Gavi Gangadhareshwara Temple is a famous ancient cave temple located in Hulimavu, Bannerghatta Road in Bangalore, Karnataka, India. The temple is renowned due to a significant and almost magical phenomenon that occurs in the temple every year on a particular day in the month of January. Apart from the wonderful phenomenon, the temple also stands as a glaring example of the marvelous Indian rock-cut architecture.
Gavi Gangadhareshwara Temple – Overview
The temple is also known as Gavipuram Cave Temple. It is dedicated to the Hindu deity, Lord Shiva. The temple is unique from all other temples of Karnataka due to the presence of two huge discs in the foreground of the shrine.
The inner sanctum of the temple has a tall Shivalinga. Another major attraction of the temple is the presence of a rare idol of Agni, the God of fire. The figure has two heads, seven hands and three legs. It is perhaps the only temple in South India that has such an idol. The temple has a wonderful sculpture of Nandi (a bull), Shiva’s mount. A beautiful image of Shakti Ganapathi with 12 hands adorns the left side of the main entrance to the temple.
Every year it attracts thousands of devotees during the astronomical phenomenon and the festival of Shivaratri.
Gavi Gangadhareshwara Temple – History
The history of the temple dates back to the 9th century. It is believed that the temple was cut out of a rock in the 9th century. It was used by the great sage Gowthama to perform penance. Later in the 16th century, Kempegowda I, the founder of Bangalore, revamped and extended the temple.
According to local legend, Kempegowda was imprisoned by Rama Raya. He suffered imprisonment for five years. When he was released, he constructed this temple to show his gratitude.
Artistic depiction of the temple is found in the painting of the British artist James Hunter in 1792.
Gavi Gangadhareshwara Temple – Architecture
The Gavipuram Cave Temple is an architectural wonder in itself. The temple was cut out from a natural monolith rock. The inner sanctum of the temple is situated inside a cave carved out in the rock. The main attraction of the temple is the granite pillars situated in the forecourt of the temple. Two of the pillars support huge discs that represent the sun and the moon. The other two pillars have a trident (trishul) and a two-headed drum (damru), representing the two significant possessions of Lord Shiva.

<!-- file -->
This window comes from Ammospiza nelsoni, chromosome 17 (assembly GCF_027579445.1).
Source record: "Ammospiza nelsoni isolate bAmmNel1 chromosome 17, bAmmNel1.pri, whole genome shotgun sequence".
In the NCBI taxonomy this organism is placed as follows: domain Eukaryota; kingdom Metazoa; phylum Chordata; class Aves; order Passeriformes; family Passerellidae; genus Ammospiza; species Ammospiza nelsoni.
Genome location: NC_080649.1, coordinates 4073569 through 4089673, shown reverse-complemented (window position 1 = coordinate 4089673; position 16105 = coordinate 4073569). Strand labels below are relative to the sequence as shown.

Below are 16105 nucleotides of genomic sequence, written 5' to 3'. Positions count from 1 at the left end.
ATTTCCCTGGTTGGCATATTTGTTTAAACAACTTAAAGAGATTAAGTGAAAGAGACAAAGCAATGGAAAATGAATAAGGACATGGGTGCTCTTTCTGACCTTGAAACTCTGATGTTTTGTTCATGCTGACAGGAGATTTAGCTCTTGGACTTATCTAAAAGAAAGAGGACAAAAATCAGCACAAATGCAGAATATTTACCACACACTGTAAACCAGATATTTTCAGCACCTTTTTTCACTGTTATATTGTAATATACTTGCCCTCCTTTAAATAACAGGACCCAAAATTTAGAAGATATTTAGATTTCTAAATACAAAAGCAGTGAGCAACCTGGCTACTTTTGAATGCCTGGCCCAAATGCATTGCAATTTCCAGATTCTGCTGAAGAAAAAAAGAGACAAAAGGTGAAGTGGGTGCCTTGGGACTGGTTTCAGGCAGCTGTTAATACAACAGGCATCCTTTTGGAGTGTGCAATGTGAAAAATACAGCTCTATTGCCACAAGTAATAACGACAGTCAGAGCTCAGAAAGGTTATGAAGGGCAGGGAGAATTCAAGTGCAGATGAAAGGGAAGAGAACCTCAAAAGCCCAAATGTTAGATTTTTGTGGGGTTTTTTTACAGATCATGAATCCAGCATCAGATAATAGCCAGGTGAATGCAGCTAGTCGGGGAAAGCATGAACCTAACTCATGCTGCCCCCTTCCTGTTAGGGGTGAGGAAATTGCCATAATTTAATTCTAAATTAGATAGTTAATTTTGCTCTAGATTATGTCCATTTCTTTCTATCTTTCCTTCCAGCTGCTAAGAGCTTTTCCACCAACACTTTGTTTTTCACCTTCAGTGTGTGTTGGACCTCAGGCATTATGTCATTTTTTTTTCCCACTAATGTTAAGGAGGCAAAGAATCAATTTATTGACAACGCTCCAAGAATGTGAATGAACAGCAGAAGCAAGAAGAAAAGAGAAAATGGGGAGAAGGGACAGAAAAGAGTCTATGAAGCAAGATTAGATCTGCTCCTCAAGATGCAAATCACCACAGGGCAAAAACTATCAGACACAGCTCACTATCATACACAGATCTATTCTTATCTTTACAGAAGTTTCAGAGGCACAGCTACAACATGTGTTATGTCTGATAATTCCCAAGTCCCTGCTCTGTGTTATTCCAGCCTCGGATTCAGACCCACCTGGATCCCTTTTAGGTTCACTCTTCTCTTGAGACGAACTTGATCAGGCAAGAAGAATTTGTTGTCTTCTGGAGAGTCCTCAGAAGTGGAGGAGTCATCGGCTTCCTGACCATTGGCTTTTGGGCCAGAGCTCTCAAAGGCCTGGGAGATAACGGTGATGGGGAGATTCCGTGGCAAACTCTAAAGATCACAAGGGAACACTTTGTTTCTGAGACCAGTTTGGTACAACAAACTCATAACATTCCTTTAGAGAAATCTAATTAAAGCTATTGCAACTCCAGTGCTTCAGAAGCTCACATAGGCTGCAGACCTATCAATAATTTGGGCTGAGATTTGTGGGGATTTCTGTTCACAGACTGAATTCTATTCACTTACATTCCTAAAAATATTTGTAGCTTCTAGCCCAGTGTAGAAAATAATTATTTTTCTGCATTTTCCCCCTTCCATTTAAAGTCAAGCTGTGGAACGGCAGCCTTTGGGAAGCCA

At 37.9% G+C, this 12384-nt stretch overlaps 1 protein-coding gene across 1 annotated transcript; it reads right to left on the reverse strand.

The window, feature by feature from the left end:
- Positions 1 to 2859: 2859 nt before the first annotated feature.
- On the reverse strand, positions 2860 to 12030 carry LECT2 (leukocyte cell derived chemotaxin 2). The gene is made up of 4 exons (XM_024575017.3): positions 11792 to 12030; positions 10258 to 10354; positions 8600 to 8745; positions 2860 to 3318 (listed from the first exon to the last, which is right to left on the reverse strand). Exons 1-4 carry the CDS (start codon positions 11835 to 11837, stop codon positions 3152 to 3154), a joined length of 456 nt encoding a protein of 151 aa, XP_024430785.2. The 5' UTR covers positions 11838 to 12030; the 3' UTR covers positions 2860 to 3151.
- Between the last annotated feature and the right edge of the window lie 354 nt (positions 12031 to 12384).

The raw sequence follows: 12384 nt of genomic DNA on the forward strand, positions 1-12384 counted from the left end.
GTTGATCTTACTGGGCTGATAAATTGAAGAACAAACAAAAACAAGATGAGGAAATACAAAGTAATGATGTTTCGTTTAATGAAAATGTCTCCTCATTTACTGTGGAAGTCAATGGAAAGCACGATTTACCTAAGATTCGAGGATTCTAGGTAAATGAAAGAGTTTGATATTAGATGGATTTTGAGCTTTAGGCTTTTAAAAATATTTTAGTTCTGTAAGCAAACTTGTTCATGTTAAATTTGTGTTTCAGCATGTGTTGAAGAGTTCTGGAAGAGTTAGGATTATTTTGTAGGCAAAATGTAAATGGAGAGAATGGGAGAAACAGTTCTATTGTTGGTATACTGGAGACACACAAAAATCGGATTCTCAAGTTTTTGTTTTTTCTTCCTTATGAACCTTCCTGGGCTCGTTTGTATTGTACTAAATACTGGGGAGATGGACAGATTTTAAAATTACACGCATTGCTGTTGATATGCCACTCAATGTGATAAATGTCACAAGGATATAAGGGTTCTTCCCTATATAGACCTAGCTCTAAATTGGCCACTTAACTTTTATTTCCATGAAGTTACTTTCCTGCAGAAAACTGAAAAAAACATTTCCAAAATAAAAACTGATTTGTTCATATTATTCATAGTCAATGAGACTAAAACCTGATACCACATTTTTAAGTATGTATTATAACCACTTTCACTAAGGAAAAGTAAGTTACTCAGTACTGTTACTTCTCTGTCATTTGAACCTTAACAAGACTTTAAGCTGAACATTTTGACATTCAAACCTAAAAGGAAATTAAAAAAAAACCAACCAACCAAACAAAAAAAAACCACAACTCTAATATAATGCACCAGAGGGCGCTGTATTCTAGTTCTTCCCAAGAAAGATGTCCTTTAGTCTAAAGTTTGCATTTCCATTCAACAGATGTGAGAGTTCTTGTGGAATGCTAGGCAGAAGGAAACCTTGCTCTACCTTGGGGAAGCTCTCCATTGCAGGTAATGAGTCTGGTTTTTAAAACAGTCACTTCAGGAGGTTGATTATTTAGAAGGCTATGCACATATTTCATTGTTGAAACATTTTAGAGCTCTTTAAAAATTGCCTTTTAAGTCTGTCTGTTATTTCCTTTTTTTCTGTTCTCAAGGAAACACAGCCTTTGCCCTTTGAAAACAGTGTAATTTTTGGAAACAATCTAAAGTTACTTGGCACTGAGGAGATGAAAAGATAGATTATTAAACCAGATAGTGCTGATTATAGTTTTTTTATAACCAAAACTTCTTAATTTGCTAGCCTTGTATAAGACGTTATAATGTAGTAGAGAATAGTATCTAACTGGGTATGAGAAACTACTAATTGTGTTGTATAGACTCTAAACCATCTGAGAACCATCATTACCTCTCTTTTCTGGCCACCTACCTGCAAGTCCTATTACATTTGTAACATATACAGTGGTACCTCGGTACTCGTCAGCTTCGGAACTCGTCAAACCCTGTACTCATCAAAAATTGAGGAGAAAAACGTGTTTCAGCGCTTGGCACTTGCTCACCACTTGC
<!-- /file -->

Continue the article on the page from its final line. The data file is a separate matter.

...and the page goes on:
But the main architectural significance associated with the temple is the creation of the cave temple and the placement of the stone discs in such a manner that they allow the sun to illuminate the Shivalinga for just one hour every year.
Gavi Gangadhareshwara Temple – Magic Created by the Sun
Every year on the 14th of January a rare and significant phenomenon takes place inside the inner sanctum of the temple. The rays of the setting sun on the western horizon shoot a beam of light
that passes from under an arch on the western wall of the temple before moving towards the inner sanctum. It first lights the back of the statue of Nandi and passes over its horns and reaches the feet of the Shivalingam. Finally the beam of light illuminates the body of the Shivalingam.
This is a wonderful sight as the event is marked by continuous ringing of the bells and chanting of mantras by the priests and devotees. The lingam is bathed in milk by one of the priests during the entire period of the phenomenon. It seems as if the Sun is showing reverence of the Lord on the auspicious day.
A large crowd of thousands of people gather from far and near and wait for hours to witness this magical event every year on the particular day that is also celebrated as Makar Sankranti. It is on this particular day that the dark interiors of the cave and the lingam are illuminated by the rays of the bright sun for some moments every year.
Beliefs Surrounding the Gavi Gangadhareshwara Temple in Bangalore
There are lots of beliefs and myths associated with the temple. It is believed that anyone who worships the idol of Agni (the God of fire) situated inside the temple will be cured of all eye defects.
Devotees also believe that there are two tunnels that extend from the inner sanctum of the temple. One of them proceeds towards the city of Varanasi in the northern part of India. The other extends up to another temple of Shiva with the same name, the Gangadhareshwara temple, located on the hill of Shivagange, about 10 miles from this temple.